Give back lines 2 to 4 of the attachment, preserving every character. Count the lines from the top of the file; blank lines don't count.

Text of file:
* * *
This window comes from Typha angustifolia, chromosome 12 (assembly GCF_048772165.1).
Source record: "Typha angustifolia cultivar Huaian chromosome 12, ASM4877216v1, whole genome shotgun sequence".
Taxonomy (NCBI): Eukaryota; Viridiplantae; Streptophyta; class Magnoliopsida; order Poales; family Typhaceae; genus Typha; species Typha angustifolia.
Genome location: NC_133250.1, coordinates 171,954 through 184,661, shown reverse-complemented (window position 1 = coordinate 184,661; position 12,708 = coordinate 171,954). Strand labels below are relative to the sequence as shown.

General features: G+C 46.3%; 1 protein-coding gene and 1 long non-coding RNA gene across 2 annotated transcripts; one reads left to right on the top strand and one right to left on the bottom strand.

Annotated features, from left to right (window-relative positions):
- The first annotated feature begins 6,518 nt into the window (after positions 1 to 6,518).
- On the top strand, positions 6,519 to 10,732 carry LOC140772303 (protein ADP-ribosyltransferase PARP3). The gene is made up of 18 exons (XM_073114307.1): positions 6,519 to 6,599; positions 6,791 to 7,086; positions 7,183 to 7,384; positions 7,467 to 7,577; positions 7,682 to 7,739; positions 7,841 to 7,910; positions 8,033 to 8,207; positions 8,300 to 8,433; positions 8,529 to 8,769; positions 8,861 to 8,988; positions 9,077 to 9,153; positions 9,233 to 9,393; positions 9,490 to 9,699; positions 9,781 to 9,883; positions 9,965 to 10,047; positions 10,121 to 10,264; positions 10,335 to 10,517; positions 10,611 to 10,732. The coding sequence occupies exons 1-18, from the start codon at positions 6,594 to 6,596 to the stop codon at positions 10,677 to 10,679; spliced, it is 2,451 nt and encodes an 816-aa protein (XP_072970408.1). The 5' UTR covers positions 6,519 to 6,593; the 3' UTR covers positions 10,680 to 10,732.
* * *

Source record: "Typha angustifolia cultivar Huaian chromosome 12, ASM4877216v1, whole genome shotgun sequence".
Taxonomy (NCBI): Eukaryota; Viridiplantae; Streptophyta; class Magnoliopsida; order Poales; family Typhaceae; genus Typha; species Typha angustifolia.
Genome location: NC_133250.1, coordinates 171,954 through 184,661, shown reverse-complemented (window position 1 = coordinate 184,661; position 12,708 = coordinate 171,954). Strand labels below are relative to the sequence as shown.